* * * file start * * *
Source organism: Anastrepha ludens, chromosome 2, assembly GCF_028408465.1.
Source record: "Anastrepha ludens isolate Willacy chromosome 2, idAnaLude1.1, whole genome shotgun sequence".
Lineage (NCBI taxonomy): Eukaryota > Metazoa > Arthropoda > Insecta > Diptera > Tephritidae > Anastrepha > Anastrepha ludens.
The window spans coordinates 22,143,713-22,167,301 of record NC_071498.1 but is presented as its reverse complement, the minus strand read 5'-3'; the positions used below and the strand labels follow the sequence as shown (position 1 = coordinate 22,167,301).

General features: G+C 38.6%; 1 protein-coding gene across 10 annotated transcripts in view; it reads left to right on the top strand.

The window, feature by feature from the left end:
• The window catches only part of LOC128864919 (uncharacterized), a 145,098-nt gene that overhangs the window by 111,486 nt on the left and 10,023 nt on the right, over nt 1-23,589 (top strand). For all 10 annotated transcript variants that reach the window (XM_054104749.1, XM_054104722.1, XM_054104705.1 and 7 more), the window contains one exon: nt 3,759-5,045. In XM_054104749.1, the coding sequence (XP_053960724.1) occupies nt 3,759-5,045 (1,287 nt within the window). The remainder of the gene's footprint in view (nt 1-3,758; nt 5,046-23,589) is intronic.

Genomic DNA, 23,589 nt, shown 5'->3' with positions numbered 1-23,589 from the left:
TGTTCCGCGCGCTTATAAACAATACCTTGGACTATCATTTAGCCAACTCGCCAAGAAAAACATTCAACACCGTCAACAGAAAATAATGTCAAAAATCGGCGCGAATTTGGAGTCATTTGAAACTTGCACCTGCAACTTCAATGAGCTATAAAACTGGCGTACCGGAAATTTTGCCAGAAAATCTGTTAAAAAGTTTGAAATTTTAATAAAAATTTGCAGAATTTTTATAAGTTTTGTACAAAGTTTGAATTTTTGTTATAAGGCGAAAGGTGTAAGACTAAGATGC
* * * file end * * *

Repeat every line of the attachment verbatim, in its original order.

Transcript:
Source organism: Anastrepha ludens, chromosome 2, assembly GCF_028408465.1.
Source record: "Anastrepha ludens isolate Willacy chromosome 2, idAnaLude1.1, whole genome shotgun sequence".
Lineage (NCBI taxonomy): Eukaryota > Metazoa > Arthropoda > Insecta > Diptera > Tephritidae > Anastrepha > Anastrepha ludens.
The window spans coordinates 22,143,713-22,167,301 of record NC_071498.1 but is presented as its reverse complement, the minus strand read 5'-3'; the positions used below and the strand labels follow the sequence as shown (position 1 = coordinate 22,167,301).

General features: G+C 38.6%; 1 protein-coding gene across 10 annotated transcripts in view; it reads left to right on the top strand.

The window, feature by feature from the left end:
• The window catches only part of LOC128864919 (uncharacterized), a 145,098-nt gene that overhangs the window by 111,486 nt on the left and 10,023 nt on the right, over nt 1-23,589 (top strand). For all 10 annotated transcript variants that reach the window (XM_054104749.1, XM_054104722.1, XM_054104705.1 and 7 more), the window contains one exon: nt 3,759-5,045. In XM_054104749.1, the coding sequence (XP_053960724.1) occupies nt 3,759-5,045 (1,287 nt within the window). The remainder of the gene's footprint in view (nt 1-3,758; nt 5,046-23,589) is intronic.

Genomic DNA, 23,589 nt, shown 5'->3' with positions numbered 1-23,589 from the left:
TGTTCCGCGCGCTTATAAACAATACCTTGGACTATCATTTAGCCAACTCGCCAAGAAAAACATTCAACACCGTCAACAGAAAATAATGTCAAAAATCGGCGCGAATTTGGAGTCATTTGAAACTTGCACCTGCAACTTCAATGAGCTATAAAACTGGCGTACCGGAAATTTTGCCAGAAAATCTGTTAAAAAGTTTGAAATTTTAATAAAAATTTGCAGAATTTTTATAAGTTTTGTACAAAGTTTGAATTTTTGTTATAAGGCGAAAGGTGTAAGACTAAGATGC